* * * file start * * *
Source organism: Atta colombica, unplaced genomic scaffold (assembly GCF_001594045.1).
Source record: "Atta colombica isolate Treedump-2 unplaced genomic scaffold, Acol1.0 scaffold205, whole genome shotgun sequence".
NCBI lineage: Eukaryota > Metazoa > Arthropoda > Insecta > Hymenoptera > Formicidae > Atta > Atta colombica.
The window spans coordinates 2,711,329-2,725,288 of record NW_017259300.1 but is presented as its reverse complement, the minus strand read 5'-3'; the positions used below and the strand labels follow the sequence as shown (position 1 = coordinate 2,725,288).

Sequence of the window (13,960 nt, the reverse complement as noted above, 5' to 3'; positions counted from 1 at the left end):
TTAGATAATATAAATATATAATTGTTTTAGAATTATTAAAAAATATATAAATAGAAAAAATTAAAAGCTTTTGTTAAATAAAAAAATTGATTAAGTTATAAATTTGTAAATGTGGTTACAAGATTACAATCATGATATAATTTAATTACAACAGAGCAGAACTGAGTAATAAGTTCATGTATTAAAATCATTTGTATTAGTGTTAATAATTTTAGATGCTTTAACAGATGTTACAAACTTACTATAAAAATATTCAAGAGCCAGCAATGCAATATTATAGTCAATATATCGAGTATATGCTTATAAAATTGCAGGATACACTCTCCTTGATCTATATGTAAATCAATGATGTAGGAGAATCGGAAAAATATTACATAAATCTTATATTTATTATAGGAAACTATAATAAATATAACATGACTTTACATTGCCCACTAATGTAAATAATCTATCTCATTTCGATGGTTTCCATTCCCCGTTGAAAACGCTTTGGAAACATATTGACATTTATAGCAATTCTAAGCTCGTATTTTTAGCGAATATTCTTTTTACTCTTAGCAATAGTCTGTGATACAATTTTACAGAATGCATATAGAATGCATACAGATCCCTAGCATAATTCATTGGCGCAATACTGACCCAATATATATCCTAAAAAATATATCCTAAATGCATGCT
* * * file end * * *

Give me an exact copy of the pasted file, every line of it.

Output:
Source organism: Atta colombica, unplaced genomic scaffold (assembly GCF_001594045.1).
Source record: "Atta colombica isolate Treedump-2 unplaced genomic scaffold, Acol1.0 scaffold205, whole genome shotgun sequence".
NCBI lineage: Eukaryota > Metazoa > Arthropoda > Insecta > Hymenoptera > Formicidae > Atta > Atta colombica.
The window spans coordinates 2,711,329-2,725,288 of record NW_017259300.1 but is presented as its reverse complement, the minus strand read 5'-3'; the positions used below and the strand labels follow the sequence as shown (position 1 = coordinate 2,725,288).

Sequence of the window (13,960 nt, the reverse complement as noted above, 5' to 3'; positions counted from 1 at the left end):
TTAGATAATATAAATATATAATTGTTTTAGAATTATTAAAAAATATATAAATAGAAAAAATTAAAAGCTTTTGTTAAATAAAAAAATTGATTAAGTTATAAATTTGTAAATGTGGTTACAAGATTACAATCATGATATAATTTAATTACAACAGAGCAGAACTGAGTAATAAGTTCATGTATTAAAATCATTTGTATTAGTGTTAATAATTTTAGATGCTTTAACAGATGTTACAAACTTACTATAAAAATATTCAAGAGCCAGCAATGCAATATTATAGTCAATATATCGAGTATATGCTTATAAAATTGCAGGATACACTCTCCTTGATCTATATGTAAATCAATGATGTAGGAGAATCGGAAAAATATTACATAAATCTTATATTTATTATAGGAAACTATAATAAATATAACATGACTTTACATTGCCCACTAATGTAAATAATCTATCTCATTTCGATGGTTTCCATTCCCCGTTGAAAACGCTTTGGAAACATATTGACATTTATAGCAATTCTAAGCTCGTATTTTTAGCGAATATTCTTTTTACTCTTAGCAATAGTCTGTGATACAATTTTACAGAATGCATATAGAATGCATACAGATCCCTAGCATAATTCATTGGCGCAATACTGACCCAATATATATCCTAAAAAATATATCCTAAATGCATGCT